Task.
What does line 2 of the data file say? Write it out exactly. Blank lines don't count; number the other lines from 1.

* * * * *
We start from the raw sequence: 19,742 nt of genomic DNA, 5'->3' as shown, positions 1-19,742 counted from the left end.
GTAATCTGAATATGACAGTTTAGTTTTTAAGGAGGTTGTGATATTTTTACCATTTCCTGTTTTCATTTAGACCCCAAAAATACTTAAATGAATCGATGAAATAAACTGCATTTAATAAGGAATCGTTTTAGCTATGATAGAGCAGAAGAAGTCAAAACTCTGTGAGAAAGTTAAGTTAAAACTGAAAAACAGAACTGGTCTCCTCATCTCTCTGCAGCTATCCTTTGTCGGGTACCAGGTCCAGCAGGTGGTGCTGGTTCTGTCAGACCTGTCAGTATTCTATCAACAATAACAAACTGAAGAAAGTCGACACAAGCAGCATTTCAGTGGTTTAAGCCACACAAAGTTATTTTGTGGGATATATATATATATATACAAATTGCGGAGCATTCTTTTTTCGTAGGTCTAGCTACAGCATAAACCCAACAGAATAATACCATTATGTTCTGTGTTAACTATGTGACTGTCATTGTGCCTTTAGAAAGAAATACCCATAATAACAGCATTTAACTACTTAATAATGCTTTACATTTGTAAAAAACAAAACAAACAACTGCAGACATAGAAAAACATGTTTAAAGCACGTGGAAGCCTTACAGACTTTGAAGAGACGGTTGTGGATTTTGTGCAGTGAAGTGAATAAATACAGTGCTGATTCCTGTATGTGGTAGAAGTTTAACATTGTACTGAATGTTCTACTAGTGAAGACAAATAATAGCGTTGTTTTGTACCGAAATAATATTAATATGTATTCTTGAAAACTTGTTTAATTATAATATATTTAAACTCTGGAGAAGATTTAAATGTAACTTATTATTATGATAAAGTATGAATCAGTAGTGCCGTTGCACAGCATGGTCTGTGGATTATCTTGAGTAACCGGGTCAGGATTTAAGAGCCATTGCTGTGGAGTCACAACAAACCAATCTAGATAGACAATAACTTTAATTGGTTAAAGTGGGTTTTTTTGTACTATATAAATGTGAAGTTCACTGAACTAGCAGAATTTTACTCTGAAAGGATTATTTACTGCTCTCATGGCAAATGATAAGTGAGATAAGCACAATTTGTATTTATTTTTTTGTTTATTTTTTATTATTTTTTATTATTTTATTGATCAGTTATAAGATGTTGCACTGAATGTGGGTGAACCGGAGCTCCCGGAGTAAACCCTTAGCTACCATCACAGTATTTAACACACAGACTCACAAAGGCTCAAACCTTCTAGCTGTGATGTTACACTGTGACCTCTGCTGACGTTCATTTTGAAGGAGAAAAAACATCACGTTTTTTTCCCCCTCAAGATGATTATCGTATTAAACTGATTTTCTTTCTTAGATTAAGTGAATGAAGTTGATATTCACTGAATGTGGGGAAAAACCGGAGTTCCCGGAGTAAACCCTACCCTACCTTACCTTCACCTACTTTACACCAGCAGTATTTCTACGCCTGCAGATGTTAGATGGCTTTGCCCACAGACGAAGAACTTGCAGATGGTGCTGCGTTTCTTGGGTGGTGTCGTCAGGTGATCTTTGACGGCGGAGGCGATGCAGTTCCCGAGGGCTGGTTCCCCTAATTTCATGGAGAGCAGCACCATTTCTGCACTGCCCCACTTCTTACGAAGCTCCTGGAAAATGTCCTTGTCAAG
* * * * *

GTAATCTGAATATGACAGTTTAGTTTTTAAGGAGGTTGTGATATTTTTACCATTTCCTGTTTTCATTTAGACCCCAAAAATACTTAAATGAATCGATGAAATAAACTGCATTTAATAAGGAATCGTTTTAGCTATGATAGAGCAGAAGAAGTCAAAACTCTGTGAGAAAGTTAAGTTAAAACTGAAAAACAGAACTGGTCTCCTCATCTCTCTGCAGCTATCCTTTGTCGGGTACCAGGTCCAGCAGGTGGTGCTGGTTCTGTCAGACCTGTCAGTATTCTATCAACAATAACAAACTGAAGAAAGTCGACACAAGCAGCATTTCAGTGGTTTAAGCCACACAAAGTTATTTTGTGGGATATATATATATATATACAAATTGCGGAGCATTCTTTTTTCGTAGGTCTAGCTACAGCATAAACCCAACAGAATAATACCATTATGTTCTGTGTTAACTATGTGACTGTCATTGTGCCTTTAGAAAGAAATACCCATAATAACAGCATTTAACTACTTAATAATGCTTTACATTTGTAAAAAACAAAACAAACAACTGCAGACATAGAAAAACATGTTTAAAGCACGTGGAAGCCTTACAGACTTTGAAGAGACGGTTGTGGATTTTGTGCAGTGAAGTGAATAAATACAGTGCTGATTCCTGTATGTGGTAGAAGTTTAACATTGTACTGAATGTTCTACTAGTGAAGACAAATAATAGCGTTGTTTTGTACCGAAATAATATTAATATGTATTCTTGAAAACTTGTTTAATTATAATATATTTAAACTCTGGAGAAGATTTAAATGTAACTTATTATTATGATAAAGTATGAATCAGTAGTGCCGTTGCACAGCATGGTCTGTGGATTATCTTGAGTAACCGGGTCAGGATTTAAGAGCCATTGCTGTGGAGTCACAACAAACCAATCTAGATAGACAATAACTTTAATTGGTTAAAGTGGGTTTTTTTGTACTATATAAATGTGAAGTTCACTGAACTAGCAGAATTTTACTCTGAAAGGATTATTTACTGCTCTCATGGCAAATGATAAGTGAGATAAGCACAATTTGTATTTATTTTTTTGTTTATTTTTTATTATTTTTTATTATTTTATTGATCAGTTATAAGATGTTGCACTGAATGTGGGTGAACCGGAGCTCCCGGAGTAAACCCTTAGCTACCATCACAGTATTTAACACACAGACTCACAAAGGCTCAAACCTTCTAGCTGTGATGTTACACTGTGACCTCTGCTGACGTTCATTTTGAAGGAGAAAAAACATCACGTTTTTTTCCCCCTCAAGATGATTATCGTATTAAACTGATTTTCTTTCTTAGATTAAGTGAATGAAGTTGATATTCACTGAATGTGGGGAAAAACCGGAGTTCCCGGAGTAAACCCTACCCTACCTTACCTTCACCTACTTTACACCAGCAGTATTTCTACGCCTGCAGATGTTAGATGGCTTTGCCCACAGACGAAGAACTTGCAGATGGTGCTGCGTTTCTTGGGTGGTGTCGTCAGGTGATCTTTGACGGCGGAGGCGATGCAGTTCCCGAGGGCTGGTTCCCCTAATTTCATGGAGAGCAGCACCATTTCTGCACTGCCCCACTTCTTACGAAGCTCCTGGAAAATGTCCTTGTCAAG